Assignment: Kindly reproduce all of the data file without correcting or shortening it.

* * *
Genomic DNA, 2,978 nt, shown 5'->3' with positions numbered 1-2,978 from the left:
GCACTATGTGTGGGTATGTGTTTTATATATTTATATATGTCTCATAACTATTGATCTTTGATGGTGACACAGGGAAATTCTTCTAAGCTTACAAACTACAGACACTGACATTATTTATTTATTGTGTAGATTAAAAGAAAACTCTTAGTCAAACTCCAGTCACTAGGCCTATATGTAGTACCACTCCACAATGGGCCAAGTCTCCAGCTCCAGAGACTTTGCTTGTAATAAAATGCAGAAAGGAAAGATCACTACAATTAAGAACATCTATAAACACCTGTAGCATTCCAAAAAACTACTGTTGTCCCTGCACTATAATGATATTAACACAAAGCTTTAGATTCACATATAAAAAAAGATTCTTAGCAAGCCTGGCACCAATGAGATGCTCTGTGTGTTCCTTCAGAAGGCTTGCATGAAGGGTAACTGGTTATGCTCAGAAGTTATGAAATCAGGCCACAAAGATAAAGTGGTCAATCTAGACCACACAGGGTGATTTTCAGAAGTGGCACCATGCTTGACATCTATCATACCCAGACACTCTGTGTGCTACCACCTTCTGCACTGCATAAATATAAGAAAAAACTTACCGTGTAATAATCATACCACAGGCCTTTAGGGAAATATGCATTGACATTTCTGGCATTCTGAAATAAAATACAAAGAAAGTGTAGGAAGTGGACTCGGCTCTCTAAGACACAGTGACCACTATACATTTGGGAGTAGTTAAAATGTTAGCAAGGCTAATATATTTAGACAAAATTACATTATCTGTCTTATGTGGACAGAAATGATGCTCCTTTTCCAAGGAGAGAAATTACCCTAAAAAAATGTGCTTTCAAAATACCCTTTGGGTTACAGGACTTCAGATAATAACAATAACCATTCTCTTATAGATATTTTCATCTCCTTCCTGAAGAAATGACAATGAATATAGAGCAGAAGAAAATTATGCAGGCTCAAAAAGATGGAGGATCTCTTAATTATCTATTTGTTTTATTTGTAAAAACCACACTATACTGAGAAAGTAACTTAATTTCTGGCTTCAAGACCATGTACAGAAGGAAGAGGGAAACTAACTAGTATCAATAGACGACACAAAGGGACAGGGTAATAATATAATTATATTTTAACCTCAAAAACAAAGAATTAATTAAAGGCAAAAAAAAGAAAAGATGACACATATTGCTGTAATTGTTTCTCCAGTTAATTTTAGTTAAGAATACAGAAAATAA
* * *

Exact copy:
Genomic DNA, 2,978 nt, shown 5'->3' with positions numbered 1-2,978 from the left:
GCACTATGTGTGGGTATGTGTTTTATATATTTATATATGTCTCATAACTATTGATCTTTGATGGTGACACAGGGAAATTCTTCTAAGCTTACAAACTACAGACACTGACATTATTTATTTATTGTGTAGATTAAAAGAAAACTCTTAGTCAAACTCCAGTCACTAGGCCTATATGTAGTACCACTCCACAATGGGCCAAGTCTCCAGCTCCAGAGACTTTGCTTGTAATAAAATGCAGAAAGGAAAGATCACTACAATTAAGAACATCTATAAACACCTGTAGCATTCCAAAAAACTACTGTTGTCCCTGCACTATAATGATATTAACACAAAGCTTTAGATTCACATATAAAAAAAGATTCTTAGCAAGCCTGGCACCAATGAGATGCTCTGTGTGTTCCTTCAGAAGGCTTGCATGAAGGGTAACTGGTTATGCTCAGAAGTTATGAAATCAGGCCACAAAGATAAAGTGGTCAATCTAGACCACACAGGGTGATTTTCAGAAGTGGCACCATGCTTGACATCTATCATACCCAGACACTCTGTGTGCTACCACCTTCTGCACTGCATAAATATAAGAAAAAACTTACCGTGTAATAATCATACCACAGGCCTTTAGGGAAATATGCATTGACATTTCTGGCATTCTGAAATAAAATACAAAGAAAGTGTAGGAAGTGGACTCGGCTCTCTAAGACACAGTGACCACTATACATTTGGGAGTAGTTAAAATGTTAGCAAGGCTAATATATTTAGACAAAATTACATTATCTGTCTTATGTGGACAGAAATGATGCTCCTTTTCCAAGGAGAGAAATTACCCTAAAAAAATGTGCTTTCAAAATACCCTTTGGGTTACAGGACTTCAGATAATAACAATAACCATTCTCTTATAGATATTTTCATCTCCTTCCTGAAGAAATGACAATGAATATAGAGCAGAAGAAAATTATGCAGGCTCAAAAAGATGGAGGATCTCTTAATTATCTATTTGTTTTATTTGTAAAAACCACACTATACTGAGAAAGTAACTTAATTTCTGGCTTCAAGACCATGTACAGAAGGAAGAGGGAAACTAACTAGTATCAATAGACGACACAAAGGGACAGGGTAATAATATAATTATATTTTAACCTCAAAAACAAAGAATTAATTAAAGGCAAAAAAAAGAAAAGATGACACATATTGCTGTAATTGTTTCTCCAGTTAATTTTAGTTAAGAATACAGAAAATAA